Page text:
Tailbacks Alex Alexandre, Kenny Garcia, and Jahvae Handsome-Fields are part of a “three-headed monster” that will be counted on to step in for recent grad Jalen Green, the South offensive MVP in the Shriners’ Classic.
“[Green] knew he was leaving [for Framingham State] and there were certain guys who can step up to the plate after that,” Alexandre said. “Me being good friends with him and putting in a lot of work in the offseason with him, he knew I’d be an offensive threat on this year’s team.”
As a captain, Alexandre said, he is determined to lead by example in Quincy’s drive for a playoff spot.
Dedham has not had a sniff of the postseason since 1988, when Dave Flynn and his fellow Marauders lost to Brockton in the Division 1 Super Bowl.
Now entering his third year as head coach at his alma mater, Flynn has worked out a few kinks after inheriting a team that was in “disarray” and fielded 39 players, four of them seniors.
This year’s sophomore-laden squad is coming off a 1-10 season. They have had trouble establishing themselves in the Bay State (Herget) league where Natick and Walpole have traditionally run the table.
But Flynn is expecting the new points system to help Dedham’s cause: 12 points will be awarded for beating a team from a higher division, compared with 10 for a win against a foe from the same division.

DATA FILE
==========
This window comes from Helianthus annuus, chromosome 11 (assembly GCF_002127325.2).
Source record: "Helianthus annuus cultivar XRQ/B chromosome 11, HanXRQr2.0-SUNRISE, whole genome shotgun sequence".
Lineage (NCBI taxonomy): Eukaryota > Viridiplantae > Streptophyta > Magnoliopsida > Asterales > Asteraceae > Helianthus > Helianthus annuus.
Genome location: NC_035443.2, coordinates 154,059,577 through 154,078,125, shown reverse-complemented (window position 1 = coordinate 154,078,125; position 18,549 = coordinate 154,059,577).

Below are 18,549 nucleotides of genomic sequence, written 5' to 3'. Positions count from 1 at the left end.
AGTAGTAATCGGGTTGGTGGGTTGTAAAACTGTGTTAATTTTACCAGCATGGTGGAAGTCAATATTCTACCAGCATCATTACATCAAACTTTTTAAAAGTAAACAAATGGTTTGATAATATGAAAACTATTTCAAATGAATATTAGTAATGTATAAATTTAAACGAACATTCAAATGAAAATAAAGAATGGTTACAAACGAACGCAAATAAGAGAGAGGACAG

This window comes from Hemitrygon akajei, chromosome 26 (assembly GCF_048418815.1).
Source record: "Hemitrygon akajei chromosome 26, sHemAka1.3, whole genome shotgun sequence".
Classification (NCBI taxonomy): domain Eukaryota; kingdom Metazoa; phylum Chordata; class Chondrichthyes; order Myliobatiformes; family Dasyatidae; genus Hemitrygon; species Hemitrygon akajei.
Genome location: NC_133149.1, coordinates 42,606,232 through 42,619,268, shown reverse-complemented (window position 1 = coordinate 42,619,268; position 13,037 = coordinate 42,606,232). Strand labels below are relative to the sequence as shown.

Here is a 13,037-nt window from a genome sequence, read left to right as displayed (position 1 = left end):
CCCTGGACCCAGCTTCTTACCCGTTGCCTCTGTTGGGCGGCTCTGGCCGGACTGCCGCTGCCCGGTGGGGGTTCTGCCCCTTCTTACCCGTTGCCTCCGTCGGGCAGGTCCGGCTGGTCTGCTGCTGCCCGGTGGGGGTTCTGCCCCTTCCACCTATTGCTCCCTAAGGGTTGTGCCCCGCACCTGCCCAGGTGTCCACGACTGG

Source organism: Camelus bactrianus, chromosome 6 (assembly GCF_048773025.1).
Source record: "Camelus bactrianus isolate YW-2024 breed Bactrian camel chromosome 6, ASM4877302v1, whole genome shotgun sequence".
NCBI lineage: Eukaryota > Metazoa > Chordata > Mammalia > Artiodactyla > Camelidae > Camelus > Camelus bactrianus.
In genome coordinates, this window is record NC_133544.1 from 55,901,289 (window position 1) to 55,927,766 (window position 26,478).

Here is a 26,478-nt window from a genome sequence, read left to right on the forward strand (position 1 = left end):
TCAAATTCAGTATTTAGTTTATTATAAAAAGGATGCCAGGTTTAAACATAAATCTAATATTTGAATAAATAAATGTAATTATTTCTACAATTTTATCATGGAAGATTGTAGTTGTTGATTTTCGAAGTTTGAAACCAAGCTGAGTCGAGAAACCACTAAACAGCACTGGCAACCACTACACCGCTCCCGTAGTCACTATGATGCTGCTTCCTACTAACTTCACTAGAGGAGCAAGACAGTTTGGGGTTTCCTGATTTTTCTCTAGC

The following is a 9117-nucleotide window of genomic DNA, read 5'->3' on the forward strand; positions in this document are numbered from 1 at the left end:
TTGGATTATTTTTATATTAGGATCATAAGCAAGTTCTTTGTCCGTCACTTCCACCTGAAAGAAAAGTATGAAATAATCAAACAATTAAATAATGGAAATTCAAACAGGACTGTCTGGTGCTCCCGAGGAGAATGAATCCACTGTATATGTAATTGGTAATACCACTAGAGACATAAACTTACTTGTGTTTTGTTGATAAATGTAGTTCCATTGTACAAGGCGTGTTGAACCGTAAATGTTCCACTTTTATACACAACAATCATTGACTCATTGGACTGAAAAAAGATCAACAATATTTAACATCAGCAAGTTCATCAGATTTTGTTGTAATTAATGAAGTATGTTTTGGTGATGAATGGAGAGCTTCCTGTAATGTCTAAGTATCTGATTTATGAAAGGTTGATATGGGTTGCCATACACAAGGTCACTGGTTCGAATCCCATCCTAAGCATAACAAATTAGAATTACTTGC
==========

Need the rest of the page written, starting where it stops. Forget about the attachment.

“The good part of it for Dedham High School is every one of our games is against a team in the conference above us,” he said. “If you look at it from the Dedham perspective — me, I’m an old-school guy, I think this is going to be a historic year.”
Senior captain Jay Maxwell was hampered a year ago by a stress fracture in his foot, but he is determined to pound out a 1,300-yard season on the ground. He finished with 1,000 in nine games in 2012, with six starts.
Archbishop Williams senior back Kylan Philbert-Richardson has his eye on churning out 2,100 yards rushing this season, which put him over the top in breaking the program’s career record (4,330).
His top priority, however, is to power the Bishops past Catholic Central Large foes Cardinal Spellman and St. Mary’s of Lynn.
When he first learned of the new playoff format, his thinking was it was “time to go to work.”
His coaches at Archbishop Williams have created the “thousand club,” which measures the total of the amount of weight a player squats, benches, and scores on a hang cling. Philbert-Richardson was the first player to meet the requirements.
Coach Bill Kinsherf said offseason work has led to the most fit and game-ready team he’s had in years. His teams lost in the 2004 and 2005 Super Bowls.
Kinsherf believes early and sustained divisional wins can help his team create space in the standings to break an eight-year postseason drought.
Foxborough has not advanced to a Super Bowl since 2006.
The Warriors were denied a playoff berth in the Hockomock (Davenport) league last year, despite their final 8-3 record.
Coach Jack Martinelli, entering his 32d season, says the new system will provide better representation across the board.
He called his team’s win over favored Mansfield a turning point last season. But at year’s end, there was no postseason berth.
Senior captain Luc Valenza said Foxborough is geared up for the new season, but admitted it was “strange” that the final three games are undetermined at the season’s start per the new format.
Regardless, the four-year starter, who led the team in tackles last year (95) while rushing for 730 yards, said his teammates must take the same approach in every game.
“It’s just hard work and work ethic each game,” Valenza said. “Strive to win. We really want it this year, I can tell.”